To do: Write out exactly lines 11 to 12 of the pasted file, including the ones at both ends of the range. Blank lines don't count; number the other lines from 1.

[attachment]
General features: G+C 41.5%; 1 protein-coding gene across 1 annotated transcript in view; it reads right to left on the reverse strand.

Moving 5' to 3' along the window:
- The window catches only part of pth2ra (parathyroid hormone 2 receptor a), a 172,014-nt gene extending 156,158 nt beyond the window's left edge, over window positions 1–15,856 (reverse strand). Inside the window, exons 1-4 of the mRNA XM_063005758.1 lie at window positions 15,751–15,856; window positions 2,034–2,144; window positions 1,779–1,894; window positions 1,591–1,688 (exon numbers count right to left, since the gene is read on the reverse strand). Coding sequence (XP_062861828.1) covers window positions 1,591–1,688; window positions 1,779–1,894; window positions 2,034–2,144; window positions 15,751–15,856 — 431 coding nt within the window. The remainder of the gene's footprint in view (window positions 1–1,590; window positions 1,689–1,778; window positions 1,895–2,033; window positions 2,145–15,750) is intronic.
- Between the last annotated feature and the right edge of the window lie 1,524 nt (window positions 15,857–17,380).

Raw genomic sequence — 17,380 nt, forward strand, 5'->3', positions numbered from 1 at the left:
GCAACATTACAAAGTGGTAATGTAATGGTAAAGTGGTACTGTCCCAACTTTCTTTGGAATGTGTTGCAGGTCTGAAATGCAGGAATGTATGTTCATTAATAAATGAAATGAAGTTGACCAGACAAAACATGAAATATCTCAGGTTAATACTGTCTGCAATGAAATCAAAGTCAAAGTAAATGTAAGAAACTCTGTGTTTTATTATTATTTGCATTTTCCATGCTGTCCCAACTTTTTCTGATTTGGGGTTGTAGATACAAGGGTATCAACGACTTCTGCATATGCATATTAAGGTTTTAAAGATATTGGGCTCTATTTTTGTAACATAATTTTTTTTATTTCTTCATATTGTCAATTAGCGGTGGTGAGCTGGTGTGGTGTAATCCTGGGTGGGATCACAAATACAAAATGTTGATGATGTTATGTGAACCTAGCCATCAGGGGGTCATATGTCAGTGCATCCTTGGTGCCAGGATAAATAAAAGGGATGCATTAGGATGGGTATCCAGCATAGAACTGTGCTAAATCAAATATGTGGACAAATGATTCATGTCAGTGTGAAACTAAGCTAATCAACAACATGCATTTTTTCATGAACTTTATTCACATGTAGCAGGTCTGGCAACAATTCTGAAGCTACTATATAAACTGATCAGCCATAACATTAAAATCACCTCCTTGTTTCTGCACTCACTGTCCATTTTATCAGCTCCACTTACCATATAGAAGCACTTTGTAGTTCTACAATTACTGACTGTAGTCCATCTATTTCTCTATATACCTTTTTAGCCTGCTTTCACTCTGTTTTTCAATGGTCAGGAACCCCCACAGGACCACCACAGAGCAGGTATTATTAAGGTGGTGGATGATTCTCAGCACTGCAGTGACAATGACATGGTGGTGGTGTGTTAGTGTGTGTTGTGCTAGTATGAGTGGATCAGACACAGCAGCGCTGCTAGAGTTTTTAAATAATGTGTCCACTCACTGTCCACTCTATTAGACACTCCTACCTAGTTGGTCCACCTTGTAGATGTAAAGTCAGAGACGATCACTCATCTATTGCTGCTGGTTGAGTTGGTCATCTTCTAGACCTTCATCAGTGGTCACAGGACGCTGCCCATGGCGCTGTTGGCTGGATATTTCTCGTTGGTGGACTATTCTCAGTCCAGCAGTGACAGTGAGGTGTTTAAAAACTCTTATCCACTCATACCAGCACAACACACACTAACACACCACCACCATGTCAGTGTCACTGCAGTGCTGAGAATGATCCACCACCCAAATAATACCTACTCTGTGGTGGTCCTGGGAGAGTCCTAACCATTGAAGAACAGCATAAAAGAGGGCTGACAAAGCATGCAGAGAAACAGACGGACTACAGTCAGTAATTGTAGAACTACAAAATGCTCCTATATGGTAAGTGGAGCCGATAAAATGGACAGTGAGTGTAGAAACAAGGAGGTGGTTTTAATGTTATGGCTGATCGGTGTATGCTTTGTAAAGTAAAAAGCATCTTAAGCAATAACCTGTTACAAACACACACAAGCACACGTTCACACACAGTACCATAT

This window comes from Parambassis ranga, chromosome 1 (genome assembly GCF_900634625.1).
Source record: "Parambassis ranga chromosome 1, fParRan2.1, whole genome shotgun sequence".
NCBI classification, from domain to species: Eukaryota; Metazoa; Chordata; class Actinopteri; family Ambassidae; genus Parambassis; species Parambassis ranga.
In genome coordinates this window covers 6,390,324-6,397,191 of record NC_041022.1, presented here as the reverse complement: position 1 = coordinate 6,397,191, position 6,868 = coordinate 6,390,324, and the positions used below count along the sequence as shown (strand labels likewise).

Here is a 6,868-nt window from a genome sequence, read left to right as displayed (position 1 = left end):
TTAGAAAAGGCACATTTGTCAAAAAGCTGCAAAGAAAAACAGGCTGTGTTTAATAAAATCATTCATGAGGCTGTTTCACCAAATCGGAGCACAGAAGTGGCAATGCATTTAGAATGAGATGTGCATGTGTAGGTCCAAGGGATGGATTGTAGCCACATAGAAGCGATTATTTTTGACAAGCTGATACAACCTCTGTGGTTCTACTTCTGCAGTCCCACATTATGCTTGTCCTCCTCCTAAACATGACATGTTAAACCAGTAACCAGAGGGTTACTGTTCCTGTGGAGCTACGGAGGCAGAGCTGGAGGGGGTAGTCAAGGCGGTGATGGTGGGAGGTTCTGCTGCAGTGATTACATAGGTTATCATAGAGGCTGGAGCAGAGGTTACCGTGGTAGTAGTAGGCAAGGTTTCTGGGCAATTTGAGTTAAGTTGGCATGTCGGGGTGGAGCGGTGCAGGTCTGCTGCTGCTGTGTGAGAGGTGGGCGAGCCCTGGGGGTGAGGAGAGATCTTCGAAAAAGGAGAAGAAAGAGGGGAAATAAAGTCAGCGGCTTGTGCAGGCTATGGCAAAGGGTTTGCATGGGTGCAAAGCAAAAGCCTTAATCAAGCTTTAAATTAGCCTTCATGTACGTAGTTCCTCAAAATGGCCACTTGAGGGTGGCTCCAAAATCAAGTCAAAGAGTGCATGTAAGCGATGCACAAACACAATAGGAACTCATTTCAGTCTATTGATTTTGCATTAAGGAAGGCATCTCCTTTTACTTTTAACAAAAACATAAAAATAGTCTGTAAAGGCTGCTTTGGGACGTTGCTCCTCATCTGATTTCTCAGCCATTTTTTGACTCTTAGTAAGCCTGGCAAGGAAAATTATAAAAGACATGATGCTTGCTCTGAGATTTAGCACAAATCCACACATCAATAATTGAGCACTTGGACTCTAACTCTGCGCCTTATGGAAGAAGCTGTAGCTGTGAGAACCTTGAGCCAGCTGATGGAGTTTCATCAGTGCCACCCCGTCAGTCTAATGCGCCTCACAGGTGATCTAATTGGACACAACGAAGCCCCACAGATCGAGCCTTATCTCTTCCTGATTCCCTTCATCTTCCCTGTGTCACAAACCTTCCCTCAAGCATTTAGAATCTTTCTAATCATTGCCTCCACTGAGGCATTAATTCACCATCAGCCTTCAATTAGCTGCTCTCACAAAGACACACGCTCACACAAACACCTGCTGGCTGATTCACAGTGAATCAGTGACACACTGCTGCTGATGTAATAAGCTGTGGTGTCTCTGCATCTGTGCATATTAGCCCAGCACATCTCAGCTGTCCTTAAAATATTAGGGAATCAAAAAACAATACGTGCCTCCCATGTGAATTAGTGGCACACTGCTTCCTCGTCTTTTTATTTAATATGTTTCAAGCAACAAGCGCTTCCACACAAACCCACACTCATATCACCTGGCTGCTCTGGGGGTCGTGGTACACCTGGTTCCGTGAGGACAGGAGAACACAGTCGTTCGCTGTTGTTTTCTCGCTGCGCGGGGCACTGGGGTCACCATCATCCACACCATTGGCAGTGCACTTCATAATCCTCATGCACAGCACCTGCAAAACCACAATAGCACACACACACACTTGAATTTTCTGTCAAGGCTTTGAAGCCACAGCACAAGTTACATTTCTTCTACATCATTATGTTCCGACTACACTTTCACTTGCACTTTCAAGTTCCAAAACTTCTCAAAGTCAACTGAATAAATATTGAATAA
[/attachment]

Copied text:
Here is a 6,868-nt window from a genome sequence, read left to right as displayed (position 1 = left end):
TTAGAAAAGGCACATTTGTCAAAAAGCTGCAAAGAAAAACAGGCTGTGTTTAATAAAATCATTCATGAGGCTGTTTCACCAAATCGGAGCACAGAAGTGGCAATGCATTTAGAATGAGATGTGCATGTGTAGGTCCAAGGGATGGATTGTAGCCACATAGAAGCGATTATTTTTGACAAGCTGATACAACCTCTGTGGTTCTACTTCTGCAGTCCCACATTATGCTTGTCCTCCTCCTAAACATGACATGTTAAACCAGTAACCAGAGGGTTACTGTTCCTGTGGAGCTACGGAGGCAGAGCTGGAGGGGGTAGTCAAGGCGGTGATGGTGGGAGGTTCTGCTGCAGTGATTACATAGGTTATCATAGAGGCTGGAGCAGAGGTTACCGTGGTAGTAGTAGGCAAGGTTTCTGGGCAATTTGAGTTAAGTTGGCATGTCGGGGTGGAGCGGTGCAGGTCTGCTGCTGCTGTGTGAGAGGTGGGCGAGCCCTGGGGGTGAGGAGAGATCTTCGAAAAAGGAGAAGAAAGAGGGGAAATAAAGTCAGCGGCTTGTGCAGGCTATGGCAAAGGGTTTGCATGGGTGCAAAGCAAAAGCCTTAATCAAGCTTTAAATTAGCCTTCATGTACGTAGTTCCTCAAAATGGCCACTTGAGGGTGGCTCCAAAATCAAGTCAAAGAGTGCATGTAAGCGATGCACAAACACAATAGGAACTCATTTCAGTCTATTGATTTTGCATTAAGGAAGGCATCTCCTTTTACTTTTAACAAAAACATAAAAATAGTCTGTAAAGGCTGCTTTGGGACGTTGCTCCTCATCTGATTTCTCAGCCATTTTTTGACTCTTAGTAAGCCTGGCAAGGAAAATTATAAAAGACATGATGCTTGCTCTGAGATTTAGCACAAATCCACACATCAATAATTGAGCACTTGGACTCTAACTCTGCGCCTTATGGAAGAAGCTGTAGCTGTGAGAACCTTGAGCCAGCTGATGGAGTTTCATCAGTGCCACCCCGTCAGTCTAATGCGCCTCACAGGTGATCTAATTGGACACAACGAAGCCCCACAGATCGAGCCTTATCTCTTCCTGATTCCCTTCATCTTCCCTGTGTCACAAACCTTCCCTCAAGCATTTAGAATCTTTCTAATCATTGCCTCCACTGAGGCATTAATTCACCATCAGCCTTCAATTAGCTGCTCTCACAAAGACACACGCTCACACAAACACCTGCTGGCTGATTCACAGTGAATCAGTGACACACTGCTGCTGATGTAATAAGCTGTGGTGTCTCTGCATCTGTGCATATTAGCCCAGCACATCTCAGCTGTCCTTAAAATATTAGGGAATCAAAAAACAATACGTGCCTCCCATGTGAATTAGTGGCACACTGCTTCCTCGTCTTTTTATTTAATATGTTTCAAGCAACAAGCGCTTCCACACAAACCCACACTCATATCACCTGGCTGCTCTGGGGGTCGTGGTACACCTGGTTCCGTGAGGACAGGAGAACACAGTCGTTCGCTGTTGTTTTCTCGCTGCGCGGGGCACTGGGGTCACCATCATCCACACCATTGGCAGTGCACTTCATAATCCTCATGCACAGCACCTGCAAAACCACAATAGCACACACACACACTTGAATTTTCTGTCAAGGCTTTGAAGCCACAGCACAAGTTACATTTCTTCTACATCATTATGTTCCGACTACACTTTCACTTGCACTTTCAAGTTCCAAAACTTCTCAAAGTCAACTGAATAAATATTGAATAA